The nature of a task also determines whether or not rational justifications of decisions are detrimental. In a study conducted by McMackin and Slovic (2000), participants completed two tasks. The first task involved evaluations of advertising, which entails subjective or affective processes. The second task involved the estimation of uncertain numbers, such as the length of the Amazon River, which entails more rational or analytical processes. Some of the participants were instructed to justify their answers with reasons& other participants did not receive this instruction.
The instruction to justify responses undermined performance on the advertising task but enhanced performance on the number estimation activity. Thus, deliberation seems to impair performance on tasks that demand affective or intuitive processes but can facilitate performance on tasks that demand rational and logical processes (for related findings, see Hammond, Hamm, Grassia, & Pearson, 1987).
Conceivably, the verbal processes that mediate deliberation could stifle intuition (cf., Schooler, Ohlsson, & Brooks, 1993). Consistent with this premise, when individuals engage in verbal processing, recognition of stimuli, which demands intuitive operations, is impaired (Schooler & Engster-Schooler, 1990), called verbal overshadowing. Similarly, Hogarth (2001) maintains that exemplary decision making demands a comprehensive understanding of the contexts in which deliberation and intuition are most applicable.
No measures have been developed specifically to assess whether individuals apply conscious or unconscious thinking to solve problems. Nevertheless, many analogous scales have been constructed. Novak and Hoffman (2009), for example, constructed a measure that determines whether individuals applied deliberate, rational processes--analogous to conscious thinking--or intuitive, experiential processes--analogous to unconscious thinking to reach decisions or judgments (see Cognitive experiential theory). This measure, however, does not distinguish between impulses that are evoked immediately and intuitions that evolve over time.
Several protocols have been developed a evoke conscious or unconscious thinking. Usually, to evoke conscious thinking, participants are asked to reflect upon the benefits and drawbacks of various options (see Dijksterhuis, 2004;; Dijksterhuis & van Olden, 2006) or the reasons to justify their choices (e.g., Halberstadt & Green, 2008). To evoke unconscious thinking, individuals are distracted for several minutes (Dijksterhuis & van Olden, 2006) or merely not asked to justify their choices (e.g., Halberstadt & Green, 2008).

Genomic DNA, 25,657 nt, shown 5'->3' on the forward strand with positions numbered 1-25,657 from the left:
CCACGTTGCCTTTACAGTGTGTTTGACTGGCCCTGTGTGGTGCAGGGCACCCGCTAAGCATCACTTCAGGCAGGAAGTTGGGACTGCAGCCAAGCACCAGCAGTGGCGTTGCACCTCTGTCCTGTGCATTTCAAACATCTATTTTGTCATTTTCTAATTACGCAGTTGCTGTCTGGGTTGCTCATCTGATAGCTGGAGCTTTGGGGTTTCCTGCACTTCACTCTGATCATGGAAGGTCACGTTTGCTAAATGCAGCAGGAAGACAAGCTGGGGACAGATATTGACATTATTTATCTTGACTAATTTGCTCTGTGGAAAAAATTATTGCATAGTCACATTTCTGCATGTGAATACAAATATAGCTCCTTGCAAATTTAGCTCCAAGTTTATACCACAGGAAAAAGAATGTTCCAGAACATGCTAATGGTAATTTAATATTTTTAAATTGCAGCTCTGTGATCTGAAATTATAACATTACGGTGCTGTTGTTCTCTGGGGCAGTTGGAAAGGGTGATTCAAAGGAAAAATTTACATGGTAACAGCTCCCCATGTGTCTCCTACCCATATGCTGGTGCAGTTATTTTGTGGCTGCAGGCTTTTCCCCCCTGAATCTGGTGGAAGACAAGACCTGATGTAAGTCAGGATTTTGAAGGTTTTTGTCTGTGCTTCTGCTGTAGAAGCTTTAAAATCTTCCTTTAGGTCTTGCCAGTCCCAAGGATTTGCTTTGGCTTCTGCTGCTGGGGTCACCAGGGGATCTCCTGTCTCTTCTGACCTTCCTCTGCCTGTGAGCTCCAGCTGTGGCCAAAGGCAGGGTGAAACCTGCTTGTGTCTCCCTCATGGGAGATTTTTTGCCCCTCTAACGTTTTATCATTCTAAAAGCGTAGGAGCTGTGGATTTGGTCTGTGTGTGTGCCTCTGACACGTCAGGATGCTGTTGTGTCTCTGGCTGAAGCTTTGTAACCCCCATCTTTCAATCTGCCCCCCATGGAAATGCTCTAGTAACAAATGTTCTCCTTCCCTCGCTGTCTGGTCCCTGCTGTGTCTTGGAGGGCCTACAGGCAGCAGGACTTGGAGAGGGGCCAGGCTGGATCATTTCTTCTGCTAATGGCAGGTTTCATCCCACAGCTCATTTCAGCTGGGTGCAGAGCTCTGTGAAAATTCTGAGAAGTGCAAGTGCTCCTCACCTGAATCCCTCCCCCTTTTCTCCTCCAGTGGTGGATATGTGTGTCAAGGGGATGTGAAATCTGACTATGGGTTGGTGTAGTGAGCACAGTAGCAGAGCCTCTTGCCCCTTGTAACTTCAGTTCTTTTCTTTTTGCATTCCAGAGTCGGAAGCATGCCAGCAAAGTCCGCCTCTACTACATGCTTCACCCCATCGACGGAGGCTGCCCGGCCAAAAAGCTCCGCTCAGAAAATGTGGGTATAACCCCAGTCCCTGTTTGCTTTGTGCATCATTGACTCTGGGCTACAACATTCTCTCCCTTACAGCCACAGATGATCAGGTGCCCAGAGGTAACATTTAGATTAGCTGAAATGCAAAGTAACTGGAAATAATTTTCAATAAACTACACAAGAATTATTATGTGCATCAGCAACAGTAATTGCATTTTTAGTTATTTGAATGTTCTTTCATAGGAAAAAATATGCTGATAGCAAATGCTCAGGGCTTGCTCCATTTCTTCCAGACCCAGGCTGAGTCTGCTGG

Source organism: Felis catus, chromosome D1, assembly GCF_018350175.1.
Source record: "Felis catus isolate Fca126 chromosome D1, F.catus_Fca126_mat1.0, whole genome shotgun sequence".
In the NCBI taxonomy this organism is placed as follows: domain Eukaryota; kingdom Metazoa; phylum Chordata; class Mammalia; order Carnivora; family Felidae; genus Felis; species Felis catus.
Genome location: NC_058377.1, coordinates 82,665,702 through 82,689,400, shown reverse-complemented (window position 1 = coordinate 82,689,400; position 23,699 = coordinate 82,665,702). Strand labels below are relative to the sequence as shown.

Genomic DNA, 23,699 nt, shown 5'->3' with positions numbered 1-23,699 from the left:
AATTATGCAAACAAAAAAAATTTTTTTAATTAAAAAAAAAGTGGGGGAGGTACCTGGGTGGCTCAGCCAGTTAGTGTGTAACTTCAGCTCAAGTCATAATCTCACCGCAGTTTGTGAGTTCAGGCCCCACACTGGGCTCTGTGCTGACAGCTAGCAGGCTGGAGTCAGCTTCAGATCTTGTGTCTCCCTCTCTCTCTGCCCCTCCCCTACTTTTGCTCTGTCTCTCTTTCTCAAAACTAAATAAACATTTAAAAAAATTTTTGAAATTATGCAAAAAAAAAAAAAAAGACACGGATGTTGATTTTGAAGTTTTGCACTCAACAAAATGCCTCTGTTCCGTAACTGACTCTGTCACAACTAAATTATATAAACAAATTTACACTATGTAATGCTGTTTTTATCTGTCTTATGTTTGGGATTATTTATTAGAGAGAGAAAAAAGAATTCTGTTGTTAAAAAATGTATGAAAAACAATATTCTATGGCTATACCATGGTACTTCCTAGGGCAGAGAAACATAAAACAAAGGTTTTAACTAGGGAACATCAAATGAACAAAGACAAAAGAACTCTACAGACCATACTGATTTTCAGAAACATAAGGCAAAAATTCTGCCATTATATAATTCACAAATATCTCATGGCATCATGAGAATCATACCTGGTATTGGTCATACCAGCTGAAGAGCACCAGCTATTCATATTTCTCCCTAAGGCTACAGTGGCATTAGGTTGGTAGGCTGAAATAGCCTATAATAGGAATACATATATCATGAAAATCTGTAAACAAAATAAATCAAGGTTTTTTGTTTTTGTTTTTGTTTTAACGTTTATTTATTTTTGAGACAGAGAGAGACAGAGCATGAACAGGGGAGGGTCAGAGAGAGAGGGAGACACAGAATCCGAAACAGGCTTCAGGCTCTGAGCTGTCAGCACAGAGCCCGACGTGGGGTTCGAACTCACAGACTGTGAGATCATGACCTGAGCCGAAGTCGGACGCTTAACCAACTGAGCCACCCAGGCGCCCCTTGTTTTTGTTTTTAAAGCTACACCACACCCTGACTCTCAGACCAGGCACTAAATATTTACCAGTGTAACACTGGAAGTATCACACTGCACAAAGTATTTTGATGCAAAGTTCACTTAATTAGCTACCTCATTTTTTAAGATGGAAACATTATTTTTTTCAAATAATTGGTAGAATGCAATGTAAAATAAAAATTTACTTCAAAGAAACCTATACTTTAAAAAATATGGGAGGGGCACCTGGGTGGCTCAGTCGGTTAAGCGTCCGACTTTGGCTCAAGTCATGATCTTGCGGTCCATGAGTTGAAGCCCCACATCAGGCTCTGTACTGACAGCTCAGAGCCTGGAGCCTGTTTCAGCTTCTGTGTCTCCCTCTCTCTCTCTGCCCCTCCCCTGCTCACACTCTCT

Many other procedures could evoke conscious or unconscious thinking. When the time that is available to complete a task is limited, individuals are more inclined to apply their intuition than deliberately carefully (Ambady & Rosenthal, 1992). That is, in many studies, participants observe thin slices of behavior. They might watch 5 seconds of an extended speech. Participants can often evaluate a person accurately, even after observing only these fleeting clips (e.g., Ambady Hallahan, & Conner, 1999;; Ambady & Rosenthal, 1993).
Some research indicates that such thin slices might foster a reliance on intuitive--or unconscious--processes. In a study reported by Albrechtsen, Meissner, and Susa (2009), for example, participants observed a series of ten confession statements, proposed by inmates of a correctional facility. When participants observed limited slices of behavior, they could more accurately differentiate sincere and insincere statements, and this capacity seems to reflect intuitive processes. That is, other conditions that foster intuitive processes also enhance this capacity.
Similarly, when individuals need to complete more than one demanding activity within a limited duration, they also apply unconscious, intuitive processes. Multiple tasks also improves the ability of individuals to discern dishonesty (Albrechtsen, Meissner, & Susa, 2009).
Conceivably, some of the purported benefits of unconscious thinking, especially in the realm of creativity, might involve mental set shifting. In particular, Dijksterhuis and Meurs (2006) showed that unconscious thought can promote more creative responses to questions--that is, responses that deviated from some algorithm or pattern. In one of their studies, for example, participants were assigned the task to identify names for novel shapes of pasta. In addition, they received a few examples, all ending in the letter i. Before presenting their solutions, some of the participants engaged in a distracting task for a few minutes, representing the unconscious thinking condition. Other participants could reflect upon the solutions consciously.
Participants who engaged in unconscious thinking, not conscious deliberation, were more inclined to suggest names that did not in the letter i--departing from the prevailing pattern. According to unconscious thinking theory (Dijksterhuis & Meurs, 2006), unconscious thought might facilitate the departure from conventional associations and algorithms. In other words, unconscious thoughts can facilitate remove associations.
Alternatively, mental set shifting, also called forgetting fixation, can explain some of these benefits. Temporary distractions from some task can diminish the accessibility of previous thoughts--thoughts might have been misleading. Hence, merely divorcing attention from ineffective or misleading thought patterns can improve subsequent insight or creativity (e.g., Schooler, Ohlsson, & Brooks, 1993;; Smith, & Blankenship, 1989).